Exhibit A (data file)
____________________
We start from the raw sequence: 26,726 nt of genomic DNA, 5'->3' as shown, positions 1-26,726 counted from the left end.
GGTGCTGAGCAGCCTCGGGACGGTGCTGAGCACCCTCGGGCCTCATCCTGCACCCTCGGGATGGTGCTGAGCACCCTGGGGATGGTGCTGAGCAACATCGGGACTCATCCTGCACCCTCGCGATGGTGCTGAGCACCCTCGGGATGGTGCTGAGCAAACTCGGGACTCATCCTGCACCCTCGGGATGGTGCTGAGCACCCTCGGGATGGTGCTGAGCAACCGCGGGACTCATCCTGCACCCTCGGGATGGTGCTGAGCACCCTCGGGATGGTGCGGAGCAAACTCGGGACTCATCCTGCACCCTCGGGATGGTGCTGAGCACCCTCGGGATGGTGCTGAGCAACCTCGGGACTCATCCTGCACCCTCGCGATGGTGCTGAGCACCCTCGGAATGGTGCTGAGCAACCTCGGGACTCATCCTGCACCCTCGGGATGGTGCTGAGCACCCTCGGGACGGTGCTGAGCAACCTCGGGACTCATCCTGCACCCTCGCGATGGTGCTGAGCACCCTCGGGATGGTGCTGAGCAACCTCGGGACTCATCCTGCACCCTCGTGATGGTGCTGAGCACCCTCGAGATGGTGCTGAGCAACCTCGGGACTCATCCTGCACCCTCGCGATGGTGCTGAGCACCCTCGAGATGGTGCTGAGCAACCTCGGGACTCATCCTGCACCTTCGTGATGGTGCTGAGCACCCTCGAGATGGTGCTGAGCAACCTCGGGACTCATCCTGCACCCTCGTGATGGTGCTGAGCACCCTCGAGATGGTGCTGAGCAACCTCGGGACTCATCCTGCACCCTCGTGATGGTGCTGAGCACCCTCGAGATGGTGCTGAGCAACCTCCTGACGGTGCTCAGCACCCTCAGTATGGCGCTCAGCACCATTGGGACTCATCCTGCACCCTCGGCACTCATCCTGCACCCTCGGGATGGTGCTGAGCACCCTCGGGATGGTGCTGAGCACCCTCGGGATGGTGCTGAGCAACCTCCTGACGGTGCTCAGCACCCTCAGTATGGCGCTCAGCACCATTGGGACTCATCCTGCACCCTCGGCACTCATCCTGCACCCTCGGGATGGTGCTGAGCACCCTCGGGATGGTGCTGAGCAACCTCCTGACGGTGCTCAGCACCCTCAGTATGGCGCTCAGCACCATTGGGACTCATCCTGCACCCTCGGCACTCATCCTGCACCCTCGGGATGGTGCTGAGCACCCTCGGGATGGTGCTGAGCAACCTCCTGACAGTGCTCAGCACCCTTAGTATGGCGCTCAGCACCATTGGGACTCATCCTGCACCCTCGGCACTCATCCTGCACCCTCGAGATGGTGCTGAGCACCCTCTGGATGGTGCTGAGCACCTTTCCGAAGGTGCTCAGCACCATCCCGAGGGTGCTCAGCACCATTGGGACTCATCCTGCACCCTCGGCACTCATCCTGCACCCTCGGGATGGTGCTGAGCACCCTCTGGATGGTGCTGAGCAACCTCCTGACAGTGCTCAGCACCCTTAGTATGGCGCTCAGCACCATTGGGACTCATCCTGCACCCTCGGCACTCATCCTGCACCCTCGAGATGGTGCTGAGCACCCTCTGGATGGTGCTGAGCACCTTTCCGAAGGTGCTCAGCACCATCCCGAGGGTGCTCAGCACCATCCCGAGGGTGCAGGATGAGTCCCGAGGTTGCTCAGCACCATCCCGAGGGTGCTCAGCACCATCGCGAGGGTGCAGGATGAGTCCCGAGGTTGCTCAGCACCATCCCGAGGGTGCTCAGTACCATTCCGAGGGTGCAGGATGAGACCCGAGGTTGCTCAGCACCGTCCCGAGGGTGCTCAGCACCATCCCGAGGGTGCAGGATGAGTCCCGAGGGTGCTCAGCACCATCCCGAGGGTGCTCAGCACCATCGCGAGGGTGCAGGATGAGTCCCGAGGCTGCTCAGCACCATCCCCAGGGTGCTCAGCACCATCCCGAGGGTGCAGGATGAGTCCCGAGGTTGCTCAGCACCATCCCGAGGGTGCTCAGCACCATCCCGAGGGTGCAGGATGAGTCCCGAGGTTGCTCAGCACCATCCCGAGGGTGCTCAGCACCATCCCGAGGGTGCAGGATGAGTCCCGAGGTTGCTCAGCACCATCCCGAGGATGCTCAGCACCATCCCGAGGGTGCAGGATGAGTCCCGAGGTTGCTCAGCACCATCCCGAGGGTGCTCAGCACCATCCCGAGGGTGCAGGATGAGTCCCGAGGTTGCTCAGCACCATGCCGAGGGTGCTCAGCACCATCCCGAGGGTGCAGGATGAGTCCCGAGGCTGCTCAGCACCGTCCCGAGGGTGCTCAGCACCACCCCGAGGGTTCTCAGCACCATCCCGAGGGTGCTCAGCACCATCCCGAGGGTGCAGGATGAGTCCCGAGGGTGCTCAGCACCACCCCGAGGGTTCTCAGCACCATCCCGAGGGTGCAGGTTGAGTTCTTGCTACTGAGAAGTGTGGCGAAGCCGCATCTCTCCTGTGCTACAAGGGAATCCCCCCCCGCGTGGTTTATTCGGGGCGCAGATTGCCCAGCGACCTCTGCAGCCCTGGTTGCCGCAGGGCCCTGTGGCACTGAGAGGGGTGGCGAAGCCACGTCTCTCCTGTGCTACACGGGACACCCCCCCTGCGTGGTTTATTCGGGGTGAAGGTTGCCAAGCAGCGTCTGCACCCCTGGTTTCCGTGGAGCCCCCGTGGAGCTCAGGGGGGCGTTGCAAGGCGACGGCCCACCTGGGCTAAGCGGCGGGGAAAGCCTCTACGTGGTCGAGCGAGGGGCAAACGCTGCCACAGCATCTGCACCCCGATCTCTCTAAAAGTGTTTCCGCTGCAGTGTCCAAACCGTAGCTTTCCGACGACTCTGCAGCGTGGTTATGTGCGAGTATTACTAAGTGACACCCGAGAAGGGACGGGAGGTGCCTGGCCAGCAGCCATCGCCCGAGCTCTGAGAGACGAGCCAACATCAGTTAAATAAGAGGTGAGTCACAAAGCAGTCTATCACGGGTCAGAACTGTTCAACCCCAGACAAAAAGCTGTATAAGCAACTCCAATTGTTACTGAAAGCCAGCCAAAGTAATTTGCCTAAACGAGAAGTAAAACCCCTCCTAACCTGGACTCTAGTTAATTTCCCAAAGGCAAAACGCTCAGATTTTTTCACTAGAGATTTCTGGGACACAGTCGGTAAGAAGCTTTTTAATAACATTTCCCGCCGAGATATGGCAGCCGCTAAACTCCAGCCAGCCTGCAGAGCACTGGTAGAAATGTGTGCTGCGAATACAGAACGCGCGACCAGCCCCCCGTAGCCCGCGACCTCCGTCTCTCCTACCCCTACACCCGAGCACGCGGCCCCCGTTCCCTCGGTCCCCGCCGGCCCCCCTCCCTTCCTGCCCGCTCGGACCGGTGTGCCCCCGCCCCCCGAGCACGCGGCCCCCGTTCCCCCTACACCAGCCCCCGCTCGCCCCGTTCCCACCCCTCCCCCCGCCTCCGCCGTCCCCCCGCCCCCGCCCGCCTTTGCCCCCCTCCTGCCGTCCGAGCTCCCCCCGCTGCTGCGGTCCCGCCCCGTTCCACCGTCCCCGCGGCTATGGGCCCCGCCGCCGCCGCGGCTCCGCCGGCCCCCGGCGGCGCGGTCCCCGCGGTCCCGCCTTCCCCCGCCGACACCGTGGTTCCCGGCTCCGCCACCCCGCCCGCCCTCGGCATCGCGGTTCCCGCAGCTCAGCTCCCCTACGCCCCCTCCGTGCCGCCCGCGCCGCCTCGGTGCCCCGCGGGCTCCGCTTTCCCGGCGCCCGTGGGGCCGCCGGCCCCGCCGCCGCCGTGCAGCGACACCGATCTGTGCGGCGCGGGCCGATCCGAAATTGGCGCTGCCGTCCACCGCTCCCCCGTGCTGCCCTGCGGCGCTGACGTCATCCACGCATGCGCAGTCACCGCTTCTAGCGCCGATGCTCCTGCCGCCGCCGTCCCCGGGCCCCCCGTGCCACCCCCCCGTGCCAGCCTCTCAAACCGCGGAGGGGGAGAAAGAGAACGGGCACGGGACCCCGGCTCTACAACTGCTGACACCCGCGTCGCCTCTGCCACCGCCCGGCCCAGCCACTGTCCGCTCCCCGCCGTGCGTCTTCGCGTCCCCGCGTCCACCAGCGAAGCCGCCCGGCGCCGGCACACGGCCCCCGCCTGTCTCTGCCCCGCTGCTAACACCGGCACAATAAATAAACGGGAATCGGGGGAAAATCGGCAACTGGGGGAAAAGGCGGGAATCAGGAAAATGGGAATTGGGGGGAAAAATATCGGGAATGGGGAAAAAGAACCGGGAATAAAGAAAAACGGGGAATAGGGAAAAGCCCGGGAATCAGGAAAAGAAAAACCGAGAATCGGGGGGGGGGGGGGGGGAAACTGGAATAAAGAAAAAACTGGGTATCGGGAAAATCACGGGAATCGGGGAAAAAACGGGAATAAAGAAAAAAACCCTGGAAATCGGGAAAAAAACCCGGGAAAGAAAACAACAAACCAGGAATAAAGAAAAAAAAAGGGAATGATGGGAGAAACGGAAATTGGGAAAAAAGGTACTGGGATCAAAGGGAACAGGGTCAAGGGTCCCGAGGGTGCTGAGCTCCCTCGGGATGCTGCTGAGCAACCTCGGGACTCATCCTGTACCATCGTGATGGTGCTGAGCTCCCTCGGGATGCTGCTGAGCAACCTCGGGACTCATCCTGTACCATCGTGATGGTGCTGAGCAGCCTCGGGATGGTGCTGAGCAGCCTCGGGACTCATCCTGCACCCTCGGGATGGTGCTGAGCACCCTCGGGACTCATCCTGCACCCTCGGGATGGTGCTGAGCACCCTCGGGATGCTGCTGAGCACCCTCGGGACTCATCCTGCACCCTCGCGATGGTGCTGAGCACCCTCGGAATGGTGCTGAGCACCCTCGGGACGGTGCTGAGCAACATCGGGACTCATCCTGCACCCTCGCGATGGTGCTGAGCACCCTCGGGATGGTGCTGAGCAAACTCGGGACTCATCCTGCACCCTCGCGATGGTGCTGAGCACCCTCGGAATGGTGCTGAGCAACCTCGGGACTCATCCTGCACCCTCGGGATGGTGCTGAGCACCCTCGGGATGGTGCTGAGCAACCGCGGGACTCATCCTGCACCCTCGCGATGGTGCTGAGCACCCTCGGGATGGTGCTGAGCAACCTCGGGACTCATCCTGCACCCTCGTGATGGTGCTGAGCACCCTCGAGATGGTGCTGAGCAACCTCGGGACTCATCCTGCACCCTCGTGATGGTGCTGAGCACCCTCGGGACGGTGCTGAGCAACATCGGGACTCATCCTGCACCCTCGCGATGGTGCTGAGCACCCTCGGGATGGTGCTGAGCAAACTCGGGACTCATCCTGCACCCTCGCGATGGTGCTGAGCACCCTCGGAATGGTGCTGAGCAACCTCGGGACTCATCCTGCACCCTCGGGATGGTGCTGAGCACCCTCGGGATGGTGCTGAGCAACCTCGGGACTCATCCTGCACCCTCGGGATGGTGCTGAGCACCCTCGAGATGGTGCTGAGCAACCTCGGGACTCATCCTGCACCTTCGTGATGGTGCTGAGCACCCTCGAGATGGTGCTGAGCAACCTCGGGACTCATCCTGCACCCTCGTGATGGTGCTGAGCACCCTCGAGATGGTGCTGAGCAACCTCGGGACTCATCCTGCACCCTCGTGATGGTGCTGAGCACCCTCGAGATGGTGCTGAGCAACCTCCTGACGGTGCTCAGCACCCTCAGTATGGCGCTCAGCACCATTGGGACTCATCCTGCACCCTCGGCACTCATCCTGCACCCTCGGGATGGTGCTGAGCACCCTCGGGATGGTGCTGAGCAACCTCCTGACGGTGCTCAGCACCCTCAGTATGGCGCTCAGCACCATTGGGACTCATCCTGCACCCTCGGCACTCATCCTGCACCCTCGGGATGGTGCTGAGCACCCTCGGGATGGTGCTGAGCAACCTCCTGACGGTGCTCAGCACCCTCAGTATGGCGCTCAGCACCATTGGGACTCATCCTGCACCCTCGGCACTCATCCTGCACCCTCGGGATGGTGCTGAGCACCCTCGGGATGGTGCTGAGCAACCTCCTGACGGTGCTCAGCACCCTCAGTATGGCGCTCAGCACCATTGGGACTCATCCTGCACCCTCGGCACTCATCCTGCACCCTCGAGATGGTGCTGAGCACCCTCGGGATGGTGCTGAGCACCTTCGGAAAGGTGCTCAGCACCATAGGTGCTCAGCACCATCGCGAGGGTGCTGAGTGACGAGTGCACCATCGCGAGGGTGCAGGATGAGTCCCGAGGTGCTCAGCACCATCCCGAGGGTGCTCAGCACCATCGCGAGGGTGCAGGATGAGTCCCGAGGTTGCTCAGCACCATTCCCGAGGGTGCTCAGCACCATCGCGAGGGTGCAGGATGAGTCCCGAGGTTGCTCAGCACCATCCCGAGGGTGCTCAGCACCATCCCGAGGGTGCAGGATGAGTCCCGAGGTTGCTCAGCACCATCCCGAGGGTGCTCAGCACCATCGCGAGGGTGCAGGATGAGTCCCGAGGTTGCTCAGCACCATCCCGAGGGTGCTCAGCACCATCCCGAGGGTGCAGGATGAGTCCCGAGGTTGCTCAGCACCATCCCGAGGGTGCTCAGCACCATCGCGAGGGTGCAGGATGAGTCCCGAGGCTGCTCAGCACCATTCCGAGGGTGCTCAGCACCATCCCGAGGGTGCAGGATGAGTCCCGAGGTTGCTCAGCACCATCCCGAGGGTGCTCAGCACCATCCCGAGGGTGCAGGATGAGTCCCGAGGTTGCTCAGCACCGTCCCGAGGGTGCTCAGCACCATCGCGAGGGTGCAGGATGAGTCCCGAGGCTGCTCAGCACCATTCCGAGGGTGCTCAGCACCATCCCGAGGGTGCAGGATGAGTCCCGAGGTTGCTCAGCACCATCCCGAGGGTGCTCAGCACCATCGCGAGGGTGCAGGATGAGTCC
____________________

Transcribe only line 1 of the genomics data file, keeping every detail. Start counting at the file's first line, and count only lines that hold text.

We start from the raw sequence: 26,726 nt of genomic DNA, 5'->3' as shown, positions 1-26,726 counted from the left end.